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Faith in Doubt cover

  • eBook Edition
    • 978-1-03-919603-2
    • epub, pdf files
  • Paperback Edition
    • 978-1-03-919601-8
    • 6.0 x 9.0 inches
    • Black & White interior
    • 390 pages
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    • 978-1-03-919602-5
    • 6.0 x 9.0 inches
    • Black & White interior
    • 390 pages
  • Keywords
    • Science and faith,
    • spirituality and science,
    • faith and doubt,
    • church attendance,
    • faith in secularism,
    • atheism and faith,
    • new perspectives faith

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Faith in Doubt
How My Dog Made Me an Atheist and Atheism Made Me a Priest An Experiment in Faith
by Harold Munn

What happens when an atheist and a believer find themselves next door neighbours? What happens when religion finds itself in a culture of science and secularism? Could they hold hands? Could they fall in love? Faith in Doubt claims that churches speak about faith and God only from within the world view of an ancient culture—as foreign to modern people as Latin. No wonder there is a precipitous decline in church attendance. Faith in Doubt proposes that churches start a conversation with secularism by learning to speak of faith and God from within the assumptions of modern secular culture. Faith in Doubt explains how. Faith in Doubt follows John, a believer, and his neighbour Rosalind, an atheist professional scientist, through their budding romance as they undergo relationship conflicts paralleling their exploration of each other’s opposing views of religion. Can their relationship weather storms of break up, distrust, and deep pain at rejection? Will John and Rosalind—symbolizing faith and science—ever hold hands in a lasting, meaningful relationship? Faith in Doubt grounds the discussion with accounts of real incidents in the author’s own life as a child and later as a priest in urban, rural, and First Nations contexts. He experienced disbelief and strains in important relationships—unexpectedly finding those challenges to be sources of new life and joy. Readers, whether believers or not, may discover similar experiences happening in their own lives.

"What does it mean for the church to live in a cosmological age? The church needs to quit being so patriarchal and know-it-all, and to approach faith and conversations about things spiritual with a humble mindset and an inquiring mind. Dr. Munn calls us on a journey of discovery, insight, humility and wisdom." —Rev. Dr. Greg Mohr, Bishop (ret'd), Evangelical Lutheran Church in Canada "Munn’s book appeals to me as two love stories—a quietly suspenseful romance between faithful and doubtful neighbours, and the intriguing evolution of Munn’s love for spirituality in science, and his scientific approach to spirituality. For me, Munn clarified the value of projections (spirits) as steps towards religions and scientists uniting in spirit." —Dr. Malcolm Maclure, ScD, epidemiologist, Dep’t of Anesthesiology, Pharmacology and Therapeutics, University of British Columbia "This beautiful book is NOT intended for those who consider themselves born again Christians or even Religious. In fact, it will likely be quite bothersome. But if you have ears to hear the desire of the writer, this book is powerful, important, and compassionate, especially for those who cannot, for many reasons, cross the chasm that Religion has quarried. This book is filled with faith, hope, and the greatest, love." —William Paul Young, author of The Shack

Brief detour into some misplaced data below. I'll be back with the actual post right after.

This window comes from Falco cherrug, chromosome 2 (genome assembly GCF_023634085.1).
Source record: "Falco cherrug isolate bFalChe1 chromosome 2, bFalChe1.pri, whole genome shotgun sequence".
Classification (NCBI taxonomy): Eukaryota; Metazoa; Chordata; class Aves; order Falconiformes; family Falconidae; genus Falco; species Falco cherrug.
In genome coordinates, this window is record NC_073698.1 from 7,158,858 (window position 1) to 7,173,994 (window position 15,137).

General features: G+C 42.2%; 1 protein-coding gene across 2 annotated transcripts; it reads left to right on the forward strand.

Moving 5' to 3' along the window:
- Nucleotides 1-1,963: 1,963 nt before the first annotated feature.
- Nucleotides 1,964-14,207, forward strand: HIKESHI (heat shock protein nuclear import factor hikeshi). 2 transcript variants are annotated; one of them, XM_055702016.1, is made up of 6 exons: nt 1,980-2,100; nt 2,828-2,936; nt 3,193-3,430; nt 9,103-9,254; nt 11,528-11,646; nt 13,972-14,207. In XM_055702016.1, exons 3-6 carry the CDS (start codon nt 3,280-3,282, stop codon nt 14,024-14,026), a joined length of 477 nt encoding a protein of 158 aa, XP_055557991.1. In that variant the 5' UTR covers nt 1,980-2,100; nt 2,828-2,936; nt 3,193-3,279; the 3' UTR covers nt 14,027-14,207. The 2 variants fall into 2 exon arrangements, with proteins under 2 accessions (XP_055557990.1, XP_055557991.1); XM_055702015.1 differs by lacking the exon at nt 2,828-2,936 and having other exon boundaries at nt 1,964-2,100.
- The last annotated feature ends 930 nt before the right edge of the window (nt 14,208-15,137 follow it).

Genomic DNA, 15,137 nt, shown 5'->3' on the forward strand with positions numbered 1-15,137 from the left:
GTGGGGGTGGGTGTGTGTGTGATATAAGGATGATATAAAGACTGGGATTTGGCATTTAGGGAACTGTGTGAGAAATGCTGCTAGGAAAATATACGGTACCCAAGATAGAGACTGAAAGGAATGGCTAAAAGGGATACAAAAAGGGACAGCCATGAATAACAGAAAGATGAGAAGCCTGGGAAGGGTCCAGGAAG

Harold Munn photo

Reverend Dr. Harold Munn, B.A., M.Div, D.Min, DD., has led congregations ranging from tiny churches in Canada’s far north to All Saints’ Cathedral in Edmonton, Alberta. He is an associate of the international Society for Ordained Scientists, and has received awards for his writing. In addition to the cross-cultural experience of being a priest in secular culture, Harold has lived in, or in close proximity to, many cross-cultural contexts, teaching science in East Africa; with miners in northern B.C.; with oppressed women in Edmonton’s inner city; with First Nations villages in the Yukon, on the Naas River, and on Vancouver Island; in Victoria addressing homelessness, addictions, and mental health issues; and in prisons outside Vancouver. He has been active in movements opposing nuclear war, supporting social justice, and urging action to address climate collapse. Rev. Munn lives on the campus of UBC, Vancouver, with his wife of fifty years. They have two adult sons and four grandchildren whom he claims can be scientifically proven to be the most delightful grandkids in the world.


Harold Munn
Lena Lenz

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